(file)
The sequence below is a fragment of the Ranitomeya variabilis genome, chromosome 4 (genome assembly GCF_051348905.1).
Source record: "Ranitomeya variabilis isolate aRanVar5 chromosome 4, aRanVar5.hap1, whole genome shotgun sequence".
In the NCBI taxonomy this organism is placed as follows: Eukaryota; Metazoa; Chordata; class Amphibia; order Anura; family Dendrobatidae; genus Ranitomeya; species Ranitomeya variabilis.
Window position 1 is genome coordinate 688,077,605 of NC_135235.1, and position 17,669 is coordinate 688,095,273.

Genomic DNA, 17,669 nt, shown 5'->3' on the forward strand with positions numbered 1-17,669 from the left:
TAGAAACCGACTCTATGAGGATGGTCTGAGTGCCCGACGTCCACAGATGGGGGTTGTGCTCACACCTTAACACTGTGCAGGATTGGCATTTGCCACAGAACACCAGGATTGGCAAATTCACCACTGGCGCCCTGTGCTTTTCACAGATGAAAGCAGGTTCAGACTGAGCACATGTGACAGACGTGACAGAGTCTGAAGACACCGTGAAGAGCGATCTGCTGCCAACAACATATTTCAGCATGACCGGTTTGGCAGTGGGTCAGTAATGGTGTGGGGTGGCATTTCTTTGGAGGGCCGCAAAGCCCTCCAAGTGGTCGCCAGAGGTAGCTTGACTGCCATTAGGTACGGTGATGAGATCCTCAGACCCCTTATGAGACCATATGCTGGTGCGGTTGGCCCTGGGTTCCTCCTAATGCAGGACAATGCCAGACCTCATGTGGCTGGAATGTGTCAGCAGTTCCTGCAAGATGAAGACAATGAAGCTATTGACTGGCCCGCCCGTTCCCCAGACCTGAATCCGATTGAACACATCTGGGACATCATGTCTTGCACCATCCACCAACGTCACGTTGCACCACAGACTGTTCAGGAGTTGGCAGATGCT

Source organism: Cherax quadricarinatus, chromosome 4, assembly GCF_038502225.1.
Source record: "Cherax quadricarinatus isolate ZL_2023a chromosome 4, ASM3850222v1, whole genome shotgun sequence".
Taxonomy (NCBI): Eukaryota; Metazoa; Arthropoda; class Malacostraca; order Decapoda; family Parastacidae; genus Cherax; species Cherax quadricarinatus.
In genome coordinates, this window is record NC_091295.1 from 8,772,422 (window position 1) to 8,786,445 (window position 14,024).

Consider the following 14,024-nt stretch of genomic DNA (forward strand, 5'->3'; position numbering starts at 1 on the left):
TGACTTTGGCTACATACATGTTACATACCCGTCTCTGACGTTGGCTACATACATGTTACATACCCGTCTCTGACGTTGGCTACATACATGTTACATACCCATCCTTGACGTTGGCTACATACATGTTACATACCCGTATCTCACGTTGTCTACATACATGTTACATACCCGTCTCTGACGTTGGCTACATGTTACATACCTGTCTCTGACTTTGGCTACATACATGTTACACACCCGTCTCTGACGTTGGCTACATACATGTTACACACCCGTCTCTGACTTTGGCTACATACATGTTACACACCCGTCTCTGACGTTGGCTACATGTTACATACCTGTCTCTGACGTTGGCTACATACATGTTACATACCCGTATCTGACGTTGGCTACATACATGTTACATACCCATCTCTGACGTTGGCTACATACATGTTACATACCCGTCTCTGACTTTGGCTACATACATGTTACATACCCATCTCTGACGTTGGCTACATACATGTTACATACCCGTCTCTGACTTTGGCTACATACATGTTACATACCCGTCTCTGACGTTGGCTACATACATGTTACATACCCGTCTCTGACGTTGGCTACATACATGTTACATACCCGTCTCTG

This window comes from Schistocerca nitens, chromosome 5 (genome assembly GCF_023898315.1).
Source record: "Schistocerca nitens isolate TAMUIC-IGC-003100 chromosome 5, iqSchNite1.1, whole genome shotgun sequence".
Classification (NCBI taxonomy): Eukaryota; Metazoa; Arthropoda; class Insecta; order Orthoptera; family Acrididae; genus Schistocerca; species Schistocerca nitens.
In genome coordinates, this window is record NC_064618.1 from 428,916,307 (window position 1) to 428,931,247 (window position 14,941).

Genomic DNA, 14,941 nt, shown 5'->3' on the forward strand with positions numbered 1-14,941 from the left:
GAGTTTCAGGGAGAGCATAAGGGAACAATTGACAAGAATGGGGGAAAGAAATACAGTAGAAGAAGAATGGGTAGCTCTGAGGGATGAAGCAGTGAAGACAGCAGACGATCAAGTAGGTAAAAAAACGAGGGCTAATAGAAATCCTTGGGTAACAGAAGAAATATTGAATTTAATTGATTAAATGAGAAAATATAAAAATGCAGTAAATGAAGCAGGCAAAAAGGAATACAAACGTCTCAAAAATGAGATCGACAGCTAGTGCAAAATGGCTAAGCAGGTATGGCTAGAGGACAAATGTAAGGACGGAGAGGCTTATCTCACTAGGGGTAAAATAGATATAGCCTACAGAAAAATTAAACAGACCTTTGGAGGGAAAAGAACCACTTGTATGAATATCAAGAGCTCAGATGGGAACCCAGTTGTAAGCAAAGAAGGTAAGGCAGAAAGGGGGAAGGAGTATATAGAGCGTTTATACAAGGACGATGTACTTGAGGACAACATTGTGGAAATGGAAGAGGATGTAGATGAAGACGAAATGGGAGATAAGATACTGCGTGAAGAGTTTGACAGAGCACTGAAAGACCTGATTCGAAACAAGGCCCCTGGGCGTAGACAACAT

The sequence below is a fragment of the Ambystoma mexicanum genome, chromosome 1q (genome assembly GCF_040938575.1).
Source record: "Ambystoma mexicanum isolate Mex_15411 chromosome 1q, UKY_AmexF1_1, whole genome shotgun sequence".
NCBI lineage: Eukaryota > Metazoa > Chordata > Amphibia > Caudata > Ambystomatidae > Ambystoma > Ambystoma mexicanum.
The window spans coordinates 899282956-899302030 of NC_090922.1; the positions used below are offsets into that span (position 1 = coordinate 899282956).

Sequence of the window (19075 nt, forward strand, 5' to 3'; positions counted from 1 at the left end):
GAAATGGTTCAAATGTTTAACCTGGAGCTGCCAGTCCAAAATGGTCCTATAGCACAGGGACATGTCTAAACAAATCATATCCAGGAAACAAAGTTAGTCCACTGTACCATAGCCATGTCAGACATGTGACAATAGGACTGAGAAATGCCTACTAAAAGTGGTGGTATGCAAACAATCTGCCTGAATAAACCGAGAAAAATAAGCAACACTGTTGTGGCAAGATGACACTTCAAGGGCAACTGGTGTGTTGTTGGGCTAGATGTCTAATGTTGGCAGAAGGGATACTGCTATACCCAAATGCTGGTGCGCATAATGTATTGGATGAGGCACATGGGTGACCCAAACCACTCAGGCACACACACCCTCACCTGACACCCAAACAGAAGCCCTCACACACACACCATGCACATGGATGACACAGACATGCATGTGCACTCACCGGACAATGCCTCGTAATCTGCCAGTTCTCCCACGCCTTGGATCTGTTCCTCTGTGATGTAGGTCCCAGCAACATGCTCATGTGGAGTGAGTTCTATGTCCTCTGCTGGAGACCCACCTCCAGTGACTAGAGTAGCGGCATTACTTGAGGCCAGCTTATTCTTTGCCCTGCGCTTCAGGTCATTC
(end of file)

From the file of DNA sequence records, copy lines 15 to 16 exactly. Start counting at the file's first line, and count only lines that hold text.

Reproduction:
Classification (NCBI taxonomy): Eukaryota; Metazoa; Arthropoda; class Insecta; order Orthoptera; family Acrididae; genus Schistocerca; species Schistocerca nitens.
In genome coordinates, this window is record NC_064618.1 from 428,916,307 (window position 1) to 428,931,247 (window position 14,941).